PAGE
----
S3 Buckets with global ACL

Ensure that no Amazon S3 buckets access permissions have been open to the public via ACLs.

Risk Level: High

Description

This plugin identifies the Amazon S3 buckets (Amazon Simple Storage Service) whose access permissions have been open to the public or any AWS Authenticated user. Providing such permissions enables an anonymous user to list (READ), upload, or delete (WRITE) records in S3 buckets. PingSafe strongly recommends not to allow such access to “Everyone” or “AWS Authenticated Users” using ACLs.

About the Service

Amazon S3: Amazon Simple Storage Service, popularly known as Amazon S3, is a storage space available on the cloud. Using Amazon S3, you can store and retrieve any amount of data. Amazon S3 provides easy-to-use management tools to avoid unauthorized access to your data. To know more, read here.

Impact

Exposing an S3 bucket can lead to data leaks, data loss, or unexpected S3 service charges. Hackers can also upload malicious files to the bucket. There have been numerous data breaches in the recent past because of providing “Public” access to S3 buckets. Nearly all such cases were reported due to human error. 


Leaky S3 buckets have exposed data of top-notch companies like Netflix and TD Bank. Proper measures must be taken to avoid such errors and secure the Amazon S3 bucket.

Is it part of any compliance?

PCI: PCI requires that cardholder data can only be accessed by those with a legitimate business need. If PCI-restricted data is stored in S3, those buckets should not enable global user access. If the access is set for “Everyone” or “AWS Authenticated Users”, the data will be publicly available and will not fulfill the requirements of PCI. 

Steps to Reproduce

Using AWS Console-

  1. Log In to your AWS Console.

  2. Open the S3 Management Console. You can use this link (https://console.aws.amazon.com/s3) to navigate directly if already logged in.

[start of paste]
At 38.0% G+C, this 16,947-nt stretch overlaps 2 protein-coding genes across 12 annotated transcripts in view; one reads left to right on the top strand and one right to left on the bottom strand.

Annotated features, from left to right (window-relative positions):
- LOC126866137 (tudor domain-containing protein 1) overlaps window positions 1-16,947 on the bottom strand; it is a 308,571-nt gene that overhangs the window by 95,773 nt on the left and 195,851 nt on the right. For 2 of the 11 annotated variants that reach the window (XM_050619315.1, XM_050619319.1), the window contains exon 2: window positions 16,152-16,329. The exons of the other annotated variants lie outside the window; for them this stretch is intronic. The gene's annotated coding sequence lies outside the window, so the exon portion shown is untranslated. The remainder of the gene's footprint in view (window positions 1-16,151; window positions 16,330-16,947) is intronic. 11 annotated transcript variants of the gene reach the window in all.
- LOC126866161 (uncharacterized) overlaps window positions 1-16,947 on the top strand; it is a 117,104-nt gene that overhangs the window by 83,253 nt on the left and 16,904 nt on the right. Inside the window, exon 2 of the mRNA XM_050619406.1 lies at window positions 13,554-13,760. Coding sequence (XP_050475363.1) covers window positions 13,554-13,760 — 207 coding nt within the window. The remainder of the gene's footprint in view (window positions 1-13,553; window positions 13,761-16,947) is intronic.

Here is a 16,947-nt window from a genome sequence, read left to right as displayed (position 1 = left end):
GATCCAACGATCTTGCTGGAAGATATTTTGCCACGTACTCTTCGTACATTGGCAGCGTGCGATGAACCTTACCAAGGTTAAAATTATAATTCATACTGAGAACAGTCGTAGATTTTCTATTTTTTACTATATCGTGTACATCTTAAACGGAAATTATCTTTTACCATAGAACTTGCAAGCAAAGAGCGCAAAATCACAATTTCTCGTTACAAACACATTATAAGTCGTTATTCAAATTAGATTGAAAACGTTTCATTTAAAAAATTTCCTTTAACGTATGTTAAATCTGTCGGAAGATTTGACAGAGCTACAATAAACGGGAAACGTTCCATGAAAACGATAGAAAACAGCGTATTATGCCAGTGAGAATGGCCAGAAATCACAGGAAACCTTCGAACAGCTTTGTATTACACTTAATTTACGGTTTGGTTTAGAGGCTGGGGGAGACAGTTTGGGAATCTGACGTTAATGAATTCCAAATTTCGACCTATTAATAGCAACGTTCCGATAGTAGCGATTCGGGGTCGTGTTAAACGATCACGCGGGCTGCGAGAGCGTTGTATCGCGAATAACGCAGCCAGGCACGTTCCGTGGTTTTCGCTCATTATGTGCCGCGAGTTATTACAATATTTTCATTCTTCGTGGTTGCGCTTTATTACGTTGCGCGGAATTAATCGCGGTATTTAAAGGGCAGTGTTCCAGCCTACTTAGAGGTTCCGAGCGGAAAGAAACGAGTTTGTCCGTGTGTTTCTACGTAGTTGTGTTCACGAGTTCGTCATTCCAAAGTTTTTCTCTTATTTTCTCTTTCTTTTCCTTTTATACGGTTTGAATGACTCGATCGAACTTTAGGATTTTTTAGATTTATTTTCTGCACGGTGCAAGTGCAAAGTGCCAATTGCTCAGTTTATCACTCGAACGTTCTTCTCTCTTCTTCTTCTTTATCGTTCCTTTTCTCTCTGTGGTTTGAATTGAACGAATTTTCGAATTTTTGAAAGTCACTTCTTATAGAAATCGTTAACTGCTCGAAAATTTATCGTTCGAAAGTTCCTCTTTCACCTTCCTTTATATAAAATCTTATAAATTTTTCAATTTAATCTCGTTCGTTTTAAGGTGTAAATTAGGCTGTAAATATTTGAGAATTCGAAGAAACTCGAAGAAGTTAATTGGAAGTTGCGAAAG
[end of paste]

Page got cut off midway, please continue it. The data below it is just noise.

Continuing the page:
3. Select the S3 bucket you wish to investigate and click on the Permissions tab from the top navigation bar. 


  4. Move to the Access Control List (ACL) section in the Permissions Tab and examine the Grantee list present. Here, you will find various user groups. 
  5. Look into the “Everyone” group. The permission list for both Objects and Bucket ACL should be empty. If there are List, Read or Write permissions, your S3 bucket can be accessed and modified easily by an anonymous user on the Internet.

  6. Similarly, examine the “Authenticated users group.” If there is any type of permission granted, the S3 bucket can be accessed by anyone having an AWS account. Any of these configurations is insecure and should be fixed immediately.
  7. Repeat steps 3 to 6 for all the S3 buckets you want to investigate.

Steps for Remediation

Determine if open access is genuinely needed. If not, update the bucket permissions to restrict access to the owner or specific users.

The steps to restrict access are-

  1. Log In to your AWS Console.

  2. Open the S3 Management Console. You can use this link (https://console.aws.amazon.com/s3) to navigate directly if already logged in. 

  3. Select the vulnerable S3 bucket and click on the Permissions tab from the top navigation bar. 
  4. Move to the Access Control List (ACL) section and click on the Edit button at the top right corner.
  5. Uncheck all the Permissions for the “Everyone” and “Authenticated Users Group” and click on Save Changes to apply for the new permissions.


    (Uncheck the Permissions for Everyone and Authenticated Users Group)

  6. Repeat the steps from 3 to 5 for all the vulnerable S3 buckets.

References-

https://threatpost.com/leaky-amazon-s3-buckets-expose-data-of-netflix-td-bank/146084/